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Feel like my general parenting might not be good enough to HE DS (4)

(7 Posts)
Choctastic Sun 21-Sep-08 22:35:02

I imagine a HE parent's parenting skills need to be average to superb, given how much time parent and child will spend together.

I get on a roll with DS and we have days at a time that are fun-filled and there's a mutual respect there and everything ticks over nicely - and then other times when it all goes to pot. There are times when DS's temper flies - very fiestily - and I truly don't know how to handle him, and I walk away into a different room or else react back. DS has behaved embarrassingly badly on a few occasions in the company of friends, and I have felt certain it's seemed as though I'm doing a useless job. While he can be assertive and confident, DS seems to have a fear-of-abandonment issue lurking not far below the surface, and I can pinpoint the few hiccups that may have fed into this along the way. When I look at the unit that is DS and I in this light, I feel sad and as though HE could never really be a healthy option for us.

But then I think that no parent is perfect, and that there are many times when we have it sussed. Are my glitches just part and parcel of average parenting - finding ways to deal with the challenges as they come at you, and sometimes getting that (badly) wrong - or does it sound like I don't have enough of a handle on raising my son for us to HE?

harpomarx Sun 21-Sep-08 22:36:57

just out of interest, why are you home educating?

Choctastic Sun 21-Sep-08 23:14:05

I am not yet, harpomarx, but have been interested in HE as an alternative to school for a long time. Both ideologically and for DS personally, it makes sense to me. What I am less sure of is how close to perfect I need to be as a parent and how far from dysfunctional we as a family need to be to pursue it well - according, I suppose, to whoever else's yardstick.

harpomarx Sun 21-Sep-08 23:22:47

I went through a phase of vaguely considering HE, about a year ago, when dd was 3 and very clingy.

She has just started school and I have realized there is no way I could have educated her at home. We have a great relationship but it is quite volatile and the last few weeks of the summer holiday were tough on both of us because we were spending so much time together. I still can see the point of HE but feel that it would have been much too intense for us as a single parent/only child family.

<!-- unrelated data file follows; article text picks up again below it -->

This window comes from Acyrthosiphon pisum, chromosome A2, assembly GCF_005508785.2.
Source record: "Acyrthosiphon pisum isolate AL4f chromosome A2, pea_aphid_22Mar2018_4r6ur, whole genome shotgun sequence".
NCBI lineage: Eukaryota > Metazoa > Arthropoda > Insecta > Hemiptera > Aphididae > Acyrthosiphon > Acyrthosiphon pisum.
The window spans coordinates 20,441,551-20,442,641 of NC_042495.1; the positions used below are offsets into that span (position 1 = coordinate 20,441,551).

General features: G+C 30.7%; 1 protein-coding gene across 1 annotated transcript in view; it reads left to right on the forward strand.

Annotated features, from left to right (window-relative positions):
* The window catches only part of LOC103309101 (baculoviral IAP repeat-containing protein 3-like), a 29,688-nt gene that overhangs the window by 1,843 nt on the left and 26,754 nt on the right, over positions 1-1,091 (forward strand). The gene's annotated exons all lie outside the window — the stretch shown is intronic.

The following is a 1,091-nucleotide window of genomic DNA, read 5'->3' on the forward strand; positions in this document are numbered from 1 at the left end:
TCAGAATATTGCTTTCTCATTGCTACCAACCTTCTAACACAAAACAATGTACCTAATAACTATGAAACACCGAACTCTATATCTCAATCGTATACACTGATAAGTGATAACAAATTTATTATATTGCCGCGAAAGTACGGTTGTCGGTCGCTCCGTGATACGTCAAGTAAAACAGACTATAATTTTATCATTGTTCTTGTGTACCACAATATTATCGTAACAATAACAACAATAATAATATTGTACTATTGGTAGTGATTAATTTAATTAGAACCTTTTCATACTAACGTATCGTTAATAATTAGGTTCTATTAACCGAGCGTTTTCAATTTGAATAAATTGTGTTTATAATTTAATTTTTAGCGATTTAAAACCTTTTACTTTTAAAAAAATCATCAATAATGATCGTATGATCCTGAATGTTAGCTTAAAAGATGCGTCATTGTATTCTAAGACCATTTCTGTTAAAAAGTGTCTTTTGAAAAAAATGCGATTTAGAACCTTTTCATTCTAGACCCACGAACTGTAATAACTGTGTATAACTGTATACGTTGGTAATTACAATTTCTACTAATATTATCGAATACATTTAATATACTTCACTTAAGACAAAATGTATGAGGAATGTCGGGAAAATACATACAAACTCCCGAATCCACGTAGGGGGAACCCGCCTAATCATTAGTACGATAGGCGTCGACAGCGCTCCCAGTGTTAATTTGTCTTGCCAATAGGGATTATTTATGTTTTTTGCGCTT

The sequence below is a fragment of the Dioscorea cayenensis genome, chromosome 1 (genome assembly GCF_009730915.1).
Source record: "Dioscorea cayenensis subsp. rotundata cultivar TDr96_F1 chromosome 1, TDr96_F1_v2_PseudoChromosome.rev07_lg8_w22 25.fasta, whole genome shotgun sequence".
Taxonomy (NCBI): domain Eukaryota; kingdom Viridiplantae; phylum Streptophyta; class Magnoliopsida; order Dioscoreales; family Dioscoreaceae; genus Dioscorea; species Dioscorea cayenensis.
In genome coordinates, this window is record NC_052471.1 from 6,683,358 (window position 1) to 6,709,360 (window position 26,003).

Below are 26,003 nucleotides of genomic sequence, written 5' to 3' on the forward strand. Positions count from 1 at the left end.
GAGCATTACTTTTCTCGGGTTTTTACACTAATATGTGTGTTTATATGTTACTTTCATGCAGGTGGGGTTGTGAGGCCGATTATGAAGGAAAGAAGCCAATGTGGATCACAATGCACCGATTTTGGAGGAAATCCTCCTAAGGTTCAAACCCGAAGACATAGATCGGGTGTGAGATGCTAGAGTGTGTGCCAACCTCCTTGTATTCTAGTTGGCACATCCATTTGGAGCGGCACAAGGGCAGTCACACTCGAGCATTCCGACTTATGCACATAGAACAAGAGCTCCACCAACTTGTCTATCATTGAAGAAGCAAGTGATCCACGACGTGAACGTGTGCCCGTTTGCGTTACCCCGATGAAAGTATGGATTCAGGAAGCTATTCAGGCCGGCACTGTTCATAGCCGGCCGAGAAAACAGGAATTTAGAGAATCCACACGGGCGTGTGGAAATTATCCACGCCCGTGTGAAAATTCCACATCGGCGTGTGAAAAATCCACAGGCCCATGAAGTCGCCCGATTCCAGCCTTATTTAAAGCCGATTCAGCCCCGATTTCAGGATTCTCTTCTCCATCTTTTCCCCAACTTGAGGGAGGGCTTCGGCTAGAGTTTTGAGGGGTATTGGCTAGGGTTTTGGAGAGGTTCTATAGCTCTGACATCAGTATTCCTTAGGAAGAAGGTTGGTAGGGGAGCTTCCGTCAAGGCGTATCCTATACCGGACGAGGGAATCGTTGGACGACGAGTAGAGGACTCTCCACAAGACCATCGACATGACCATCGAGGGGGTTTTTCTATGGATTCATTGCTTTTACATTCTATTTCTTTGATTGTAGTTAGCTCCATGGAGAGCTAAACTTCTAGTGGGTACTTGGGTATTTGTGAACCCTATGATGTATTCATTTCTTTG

dd is very happy at school, btw.

AMumInScotland Mon 22-Sep-08 11:49:56

Does he go to any activities away from you? If so, could you have a think about whether you do better together for being apart some of the time? It could be quite intense doing HE, specially if it's just you and him (I'm reading between the lines on that one).

It also depends what you think about schools, either in general or the ones available to you.

The fact that you're not perfect doesn't stop you from doing HE - I don't think anyone who does it would claim they are always on top form - but you have to think through whether, overall, it will be the best way for you as a family.

fedupone Mon 22-Sep-08 12:05:38

Come join my rant....Ive been H E ing for 3 years.

onwardandupward Mon 22-Sep-08 18:54:53

I don't believe you have to be a perfect parent to HE. At least, if you do, then I am up the proverbial creek... (not that I ever lose my temper or make a misjudgement, you understand )

You sound anxious about your relationship with your son. Either that anxiety is misplaced and you are doing fine, or there are indeed things which you should be improving in that relationship. But either of those isn't actually directly relevant to where you choose to educate him, are they? I mean, if there are things to work on in your relationship, you need to work on them whether he goes to school or not, and if there aren't, then all is groovy, right?

For a child to be angry (= "temper") about something is perfectly normal. Heck, having sandwiches cut into squares rather than triangles can be enough to send some children into total screaming abdabs. The right response to it depends on your philosophy about human interaction and parent/child interaction. If you feel bad about how you respond to your child's anger
temper, then there is a disconnect between what you believe and what you are enacting. That's the thing to work on - integrating your philosophy with your actions.

As for abandonment issues - children grow out of those as they are, consistently and over time, given good reason to believe that they won't be abandoned. If you think your child does have abandonment issues, then it might well be a good idea not to put them in school at the LEA appointed moment, but to wait until they are determined to go - there's a big difference between having independence forced upon you and taking it yourself when you are ready.

Yeah, I really don't think this is about HE, I think that if there's stuff to sort here, you need to sort it wherever you are going to educate him!

"Are my glitches just part and parcel of average parenting - finding ways to deal with the challenges as they come at you, and sometimes getting that (badly) wrong - or does it sound like I don't have enough of a handle on raising my son for us to HE?" Yes, I think you have all the handles you need, though you may need to sit down and think them through enough to boost your confidence that you are a handle-holdin' lady

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